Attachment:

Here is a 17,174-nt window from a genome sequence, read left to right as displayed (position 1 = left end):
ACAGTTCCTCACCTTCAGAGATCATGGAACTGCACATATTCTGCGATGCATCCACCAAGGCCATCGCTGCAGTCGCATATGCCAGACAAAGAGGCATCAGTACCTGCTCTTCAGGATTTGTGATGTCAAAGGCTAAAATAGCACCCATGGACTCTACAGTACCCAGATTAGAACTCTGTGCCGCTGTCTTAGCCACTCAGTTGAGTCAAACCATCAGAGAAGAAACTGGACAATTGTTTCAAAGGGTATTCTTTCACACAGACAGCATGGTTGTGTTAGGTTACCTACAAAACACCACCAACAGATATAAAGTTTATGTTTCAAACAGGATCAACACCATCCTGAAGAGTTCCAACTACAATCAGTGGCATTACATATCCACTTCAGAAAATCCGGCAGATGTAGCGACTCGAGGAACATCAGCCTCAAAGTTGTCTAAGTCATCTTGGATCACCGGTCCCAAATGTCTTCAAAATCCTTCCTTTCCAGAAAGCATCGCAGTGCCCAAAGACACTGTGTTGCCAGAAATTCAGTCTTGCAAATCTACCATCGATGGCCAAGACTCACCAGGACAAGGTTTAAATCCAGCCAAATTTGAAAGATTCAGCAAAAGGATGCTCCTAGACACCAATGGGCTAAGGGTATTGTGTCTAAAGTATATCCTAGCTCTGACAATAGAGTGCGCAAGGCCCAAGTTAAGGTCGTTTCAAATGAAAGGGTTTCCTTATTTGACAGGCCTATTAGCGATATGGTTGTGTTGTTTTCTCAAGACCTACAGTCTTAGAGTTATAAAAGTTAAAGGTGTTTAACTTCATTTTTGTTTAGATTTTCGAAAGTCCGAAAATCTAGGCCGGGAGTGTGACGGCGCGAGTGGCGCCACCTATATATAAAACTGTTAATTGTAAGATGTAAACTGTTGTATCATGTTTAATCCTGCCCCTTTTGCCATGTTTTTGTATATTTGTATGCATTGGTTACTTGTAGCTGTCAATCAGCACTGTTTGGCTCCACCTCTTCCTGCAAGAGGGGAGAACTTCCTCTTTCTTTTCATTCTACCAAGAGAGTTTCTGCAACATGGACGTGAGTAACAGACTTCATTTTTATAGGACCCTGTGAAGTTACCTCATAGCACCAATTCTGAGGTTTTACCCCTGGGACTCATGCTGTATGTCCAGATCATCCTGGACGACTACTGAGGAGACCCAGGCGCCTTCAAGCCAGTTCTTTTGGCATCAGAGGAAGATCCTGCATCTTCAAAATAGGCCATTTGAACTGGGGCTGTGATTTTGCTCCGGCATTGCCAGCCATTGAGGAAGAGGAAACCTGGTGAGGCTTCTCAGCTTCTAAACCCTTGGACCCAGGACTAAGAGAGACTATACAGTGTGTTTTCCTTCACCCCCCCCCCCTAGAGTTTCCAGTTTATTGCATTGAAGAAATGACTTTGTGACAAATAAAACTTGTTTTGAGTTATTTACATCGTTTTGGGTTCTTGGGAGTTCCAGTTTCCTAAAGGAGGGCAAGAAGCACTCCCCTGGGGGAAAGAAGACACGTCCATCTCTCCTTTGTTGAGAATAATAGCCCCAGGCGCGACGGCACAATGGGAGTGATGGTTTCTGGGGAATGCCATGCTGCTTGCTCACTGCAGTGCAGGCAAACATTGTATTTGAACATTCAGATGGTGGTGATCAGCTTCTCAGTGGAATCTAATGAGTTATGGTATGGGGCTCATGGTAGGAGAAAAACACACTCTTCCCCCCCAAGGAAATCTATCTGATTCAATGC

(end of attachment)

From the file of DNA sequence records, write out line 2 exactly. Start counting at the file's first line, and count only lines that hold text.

ACAGTTCCTCACCTTCAGAGATCATGGAACTGCACATATTCTGCGATGCATCCACCAAGGCCATCGCTGCAGTCGCATATGCCAGACAAAGAGGCATCAGTACCTGCTCTTCAGGATTTGTGATGTCAAAGGCTAAAATAGCACCCATGGACTCTACAGTACCCAGATTAGAACTCTGTGCCGCTGTCTTAGCCACTCAGTTGAGTCAAACCATCAGAGAAGAAACTGGACAATTGTTTCAAAGGGTATTCTTTCACACAGACAGCATGGTTGTGTTAGGTTACCTACAAAACACCACCAACAGATATAAAGTTTATGTTTCAAACAGGATCAACACCATCCTGAAGAGTTCCAACTACAATCAGTGGCATTACATATCCACTTCAGAAAATCCGGCAGATGTAGCGACTCGAGGAACATCAGCCTCAAAGTTGTCTAAGTCATCTTGGATCACCGGTCCCAAATGTCTTCAAAATCCTTCCTTTCCAGAAAGCATCGCAGTGCCCAAAGACACTGTGTTGCCAGAAATTCAGTCTTGCAAATCTACCATCGATGGCCAAGACTCACCAGGACAAGGTTTAAATCCAGCCAAATTTGAAAGATTCAGCAAAAGGATGCTCCTAGACACCAATGGGCTAAGGGTATTGTGTCTAAAGTATATCCTAGCTCTGACAATAGAGTGCGCAAGGCCCAAGTTAAGGTCGTTTCAAATGAAAGGGTTTCCTTATTTGACAGGCCTATTAGCGATATGGTTGTGTTGTTTTCTCAAGACCTACAGTCTTAGAGTTATAAAAGTTAAAGGTGTTTAACTTCATTTTTGTTTAGATTTTCGAAAGTCCGAAAATCTAGGCCGGGAGTGTGACGGCGCGAGTGGCGCCACCTATATATAAAACTGTTAATTGTAAGATGTAAACTGTTGTATCATGTTTAATCCTGCCCCTTTTGCCATGTTTTTGTATATTTGTATGCATTGGTTACTTGTAGCTGTCAATCAGCACTGTTTGGCTCCACCTCTTCCTGCAAGAGGGGAGAACTTCCTCTTTCTTTTCATTCTACCAAGAGAGTTTCTGCAACATGGACGTGAGTAACAGACTTCATTTTTATAGGACCCTGTGAAGTTACCTCATAGCACCAATTCTGAGGTTTTACCCCTGGGACTCATGCTGTATGTCCAGATCATCCTGGACGACTACTGAGGAGACCCAGGCGCCTTCAAGCCAGTTCTTTTGGCATCAGAGGAAGATCCTGCATCTTCAAAATAGGCCATTTGAACTGGGGCTGTGATTTTGCTCCGGCATTGCCAGCCATTGAGGAAGAGGAAACCTGGTGAGGCTTCTCAGCTTCTAAACCCTTGGACCCAGGACTAAGAGAGACTATACAGTGTGTTTTCCTTCACCCCCCCCCCCTAGAGTTTCCAGTTTATTGCATTGAAGAAATGACTTTGTGACAAATAAAACTTGTTTTGAGTTATTTACATCGTTTTGGGTTCTTGGGAGTTCCAGTTTCCTAAAGGAGGGCAAGAAGCACTCCCCTGGGGGAAAGAAGACACGTCCATCTCTCCTTTGTTGAGAATAATAGCCCCAGGCGCGACGGCACAATGGGAGTGATGGTTTCTGGGGAATGCCATGCTGCTTGCTCACTGCAGTGCAGGCAAACATTGTATTTGAACATTCAGATGGTGGTGATCAGCTTCTCAGTGGAATCTAATGAGTTATGGTATGGGGCTCATGGTAGGAGAAAAACACACTCTTCCCCCCCAAGGAAATCTATCTGATTCAATGC